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Does your city need better quality water? Here's one (and maybe cheaper) way to do it

Submitted by scc staff on April 13, 2016

You've probably seen the predictions: Droughts and floods have disrupted the constant flow of good quality water in the U.S. and elsewhere. And quality of the water we do have has been found to be contaminated in several areas by contaminants other than the usual suspects. Pharmaceutical waste, chemotherapy drugs and other types of hospital and medical waste are considered
contaminants of emerging concern -- and many are untouched by typical water treatment processes.

The city of Nanaimo's water treatment plant treats water from the local river system. Unfortunately, high levels of turbidity (visible particles suspended in the water) were forcing the city to advise citizens to boil their water as a precaution when that happened. And the city also had to come up with a way to comply with increasingly strict new regulations on waterborne illness prevention.

As the news release below explains, technology from Council Lead Partner GE not only provided the city with water that is clean and safe, it also enabled the city's new treatment plant to use fewer chemicals and less power -- and reduce the amount of waste it generates. -- Doug Peeples

New Water Treatment Plant on Vancouver Island, British Columbia, Provides Safer Drinking Water with GE Technology

TREVOSE, PA. -- April 7, 2016 -- The city of Nanaimo on Vancouver Island in British Columbia, Canada, today inaugurated a new water treatment plant featuring GE's (NYSE: GE) ZeeWeed* membrane technology to purify water from the Nanaimo River into drinking water. Prior to the opening of the new plant, the city had experienced boil water advisories due to elevated turbidity. Operating since December 2015, the South Fork Water Treatment Plant meets new regulations to prevent waterborne illnesses and provides safer drinking water for the 90,000 residents of Nanaimo with GE’s ultrafiltration system.

To meet new regulations, the city was required to build a new facility that would filter the source water to screen out minute particles, bacteria and pathogenic disease-causing organisms such as cryptosporidium and giardia. Nanaimo’s new water plant features GE’s ZeeWeed 1000 and ZeeWeed 500d membrane technology, which produces high-quality, safe drinking water.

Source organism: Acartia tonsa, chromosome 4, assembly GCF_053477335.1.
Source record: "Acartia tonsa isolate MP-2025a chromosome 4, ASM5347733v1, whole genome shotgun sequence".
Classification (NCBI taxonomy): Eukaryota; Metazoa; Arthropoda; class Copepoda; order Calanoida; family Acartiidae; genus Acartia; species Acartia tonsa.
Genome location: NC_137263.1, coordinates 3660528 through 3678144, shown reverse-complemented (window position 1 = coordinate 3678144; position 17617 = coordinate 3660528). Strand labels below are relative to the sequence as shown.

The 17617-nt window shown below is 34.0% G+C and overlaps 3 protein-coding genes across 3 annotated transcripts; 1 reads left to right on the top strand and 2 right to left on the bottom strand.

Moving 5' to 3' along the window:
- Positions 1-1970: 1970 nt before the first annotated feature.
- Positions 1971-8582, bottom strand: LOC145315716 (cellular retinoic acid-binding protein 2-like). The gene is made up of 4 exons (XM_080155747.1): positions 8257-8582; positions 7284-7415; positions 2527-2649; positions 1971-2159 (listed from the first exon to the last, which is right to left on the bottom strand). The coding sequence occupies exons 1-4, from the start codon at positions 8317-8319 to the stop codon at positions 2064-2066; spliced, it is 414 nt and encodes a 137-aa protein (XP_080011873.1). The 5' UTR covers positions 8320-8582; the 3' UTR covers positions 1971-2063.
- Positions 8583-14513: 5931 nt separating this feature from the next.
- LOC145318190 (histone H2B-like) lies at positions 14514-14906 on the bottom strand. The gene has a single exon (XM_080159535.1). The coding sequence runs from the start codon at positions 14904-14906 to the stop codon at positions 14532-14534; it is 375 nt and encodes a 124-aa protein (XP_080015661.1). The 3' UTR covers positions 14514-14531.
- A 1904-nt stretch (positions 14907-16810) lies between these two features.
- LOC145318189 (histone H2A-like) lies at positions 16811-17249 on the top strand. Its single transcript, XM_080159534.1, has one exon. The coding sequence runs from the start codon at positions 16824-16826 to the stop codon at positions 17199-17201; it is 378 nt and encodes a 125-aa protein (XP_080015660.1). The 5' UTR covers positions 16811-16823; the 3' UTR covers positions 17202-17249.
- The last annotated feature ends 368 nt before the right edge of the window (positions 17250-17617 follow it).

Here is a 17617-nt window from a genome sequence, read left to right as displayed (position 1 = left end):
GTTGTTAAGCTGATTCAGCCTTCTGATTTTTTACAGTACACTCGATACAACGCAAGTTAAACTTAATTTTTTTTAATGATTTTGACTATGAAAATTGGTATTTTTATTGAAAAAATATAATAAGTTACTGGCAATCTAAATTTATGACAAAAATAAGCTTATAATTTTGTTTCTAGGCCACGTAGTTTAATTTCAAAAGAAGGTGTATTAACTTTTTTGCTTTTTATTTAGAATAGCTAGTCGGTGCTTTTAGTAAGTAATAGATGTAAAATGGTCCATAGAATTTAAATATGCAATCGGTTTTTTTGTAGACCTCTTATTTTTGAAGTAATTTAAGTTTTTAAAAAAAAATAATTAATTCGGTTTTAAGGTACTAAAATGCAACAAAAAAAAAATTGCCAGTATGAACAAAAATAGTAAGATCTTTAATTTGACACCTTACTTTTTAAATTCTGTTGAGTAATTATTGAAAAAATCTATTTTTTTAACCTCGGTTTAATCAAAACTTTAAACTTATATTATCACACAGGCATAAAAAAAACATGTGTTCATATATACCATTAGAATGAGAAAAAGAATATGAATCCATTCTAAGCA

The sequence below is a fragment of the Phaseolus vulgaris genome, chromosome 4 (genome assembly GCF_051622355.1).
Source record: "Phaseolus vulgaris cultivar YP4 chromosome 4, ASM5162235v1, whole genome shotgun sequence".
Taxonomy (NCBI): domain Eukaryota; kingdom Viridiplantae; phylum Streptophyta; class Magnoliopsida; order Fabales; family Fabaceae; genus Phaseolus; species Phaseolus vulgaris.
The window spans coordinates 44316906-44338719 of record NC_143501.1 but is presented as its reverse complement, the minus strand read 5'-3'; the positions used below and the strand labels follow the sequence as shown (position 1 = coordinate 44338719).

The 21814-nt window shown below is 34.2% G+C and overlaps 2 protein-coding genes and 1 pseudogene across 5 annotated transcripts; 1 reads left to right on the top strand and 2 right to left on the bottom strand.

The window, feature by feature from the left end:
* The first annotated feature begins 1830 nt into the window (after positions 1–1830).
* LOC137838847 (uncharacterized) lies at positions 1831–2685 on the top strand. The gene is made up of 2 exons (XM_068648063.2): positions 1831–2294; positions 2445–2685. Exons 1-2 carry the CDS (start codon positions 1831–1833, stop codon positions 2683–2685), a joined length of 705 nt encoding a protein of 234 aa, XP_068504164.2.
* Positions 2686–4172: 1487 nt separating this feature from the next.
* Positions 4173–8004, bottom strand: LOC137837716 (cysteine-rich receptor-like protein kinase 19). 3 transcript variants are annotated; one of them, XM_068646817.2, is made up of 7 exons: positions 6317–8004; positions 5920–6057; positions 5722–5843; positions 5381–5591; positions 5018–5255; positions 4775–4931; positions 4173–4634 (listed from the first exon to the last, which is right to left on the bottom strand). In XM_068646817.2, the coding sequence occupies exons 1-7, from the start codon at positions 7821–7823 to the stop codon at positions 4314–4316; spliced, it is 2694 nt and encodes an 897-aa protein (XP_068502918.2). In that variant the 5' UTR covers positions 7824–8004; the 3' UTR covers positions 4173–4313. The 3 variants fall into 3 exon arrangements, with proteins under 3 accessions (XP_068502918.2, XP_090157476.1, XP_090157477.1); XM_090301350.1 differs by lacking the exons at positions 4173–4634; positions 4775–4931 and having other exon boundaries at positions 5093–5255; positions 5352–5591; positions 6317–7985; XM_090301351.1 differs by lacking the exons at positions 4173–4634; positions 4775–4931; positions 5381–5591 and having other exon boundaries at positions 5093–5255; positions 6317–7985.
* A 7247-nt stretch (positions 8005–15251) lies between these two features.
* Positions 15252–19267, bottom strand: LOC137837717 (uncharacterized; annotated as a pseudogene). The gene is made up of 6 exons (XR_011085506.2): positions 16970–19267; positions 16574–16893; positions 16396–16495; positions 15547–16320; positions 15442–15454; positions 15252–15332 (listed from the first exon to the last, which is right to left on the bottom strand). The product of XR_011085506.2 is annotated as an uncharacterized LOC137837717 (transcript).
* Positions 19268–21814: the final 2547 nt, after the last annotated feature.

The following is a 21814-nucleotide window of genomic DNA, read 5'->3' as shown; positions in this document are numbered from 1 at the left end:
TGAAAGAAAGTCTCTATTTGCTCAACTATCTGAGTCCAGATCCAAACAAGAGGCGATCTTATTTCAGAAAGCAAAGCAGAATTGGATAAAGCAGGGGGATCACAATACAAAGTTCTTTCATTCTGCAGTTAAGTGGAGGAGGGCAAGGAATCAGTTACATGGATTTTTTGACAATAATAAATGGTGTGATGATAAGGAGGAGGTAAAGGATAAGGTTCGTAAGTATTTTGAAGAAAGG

“Our new water treatment plant provides Nanaimo residents and businesses safe, clean, purified drinking water that tastes amazing. The innovative membrane system provides a hard barrier to protect the health of our citizens. Being the only plant in Canada that exclusively uses gravity to siphon water through the membranes is an exciting and highly efficient innovation,” said Bill Sims, manager, water resources for the city of Nanaimo. “We have secured a healthy and safe drinking water supply for multiple generations in Nanaimo.”

The city’s previous system was a single form of treatment involving coarse and fine screening of water to remove large debris followed by chlorine injection. The new system using GE technology is a multibarrier approach to safe drinking water with a fine-screening, two-stage siphon membrane system and chlorine disinfection. The first membrane stage consists of seven trains of ZeeWeed 1000 modules. The second stage, consisting of four trains of ZeeWeed 500d membranes followed by ultraviolet disinfection, treats the backwash water from the first stage to increase overall plant recovery to more than 99 percent. The plant is capable of treating up to 116 million liters per day (30 million gallons).

The South Fork of the Nanaimo River watershed covers 230 square kilometers—an area three times larger than the city. Its two storage lakes, Jump Lake and South Fork Lake, collect water, rain and snowmelt flowing from the mountains. Raw water quality can be severely impacted by weather events such as heavy rainfall or rapid snow melt, and GE’s ZeeWeed membranes enable the city to meet the drinking water quality criteria while reducing chemical and power consumption and minimizing the production of waste from the facility.

“Stricter regulations and the desire of municipalities to produce safe and reliable drinking water are driving more creative and innovative water treatment solutions. GE’s ZeeWeed technology for the Nanaimo plant is a change from the city’s previous water treatment approach to a membrane-based water treatment facility. This multibarrier approach will filter out contaminants and bacteria for a safer water supply,” said Kevin Cassidy, global leader, engineered systems—water and process technologies for GE Power.

GE's ZeeWeed technology is an advanced filtration technology that separates particles, bacteria and viruses from water or wastewater. Nearly 1,000 plants worldwide use this technology to produce superior quality water. Its unique ability to handle high large volumes of water in a small footprint, combined with the highly efficient process with low energy and low chemical usage, makes it ideal for treating raw water sources and producing drinking quality water for cities and populated areas.

Related articles…
4 proven steps to save water and money (Atlanta and DC are using them already)
The 'new' threat to water supplies: contamination from hospital waste
Water utilities: Dump your old business model (because you need a new one now)

Doug Peeples is a Portland, Oregon-based writer specializing in technology and energy. Follow @smartccouncil on Twitter.


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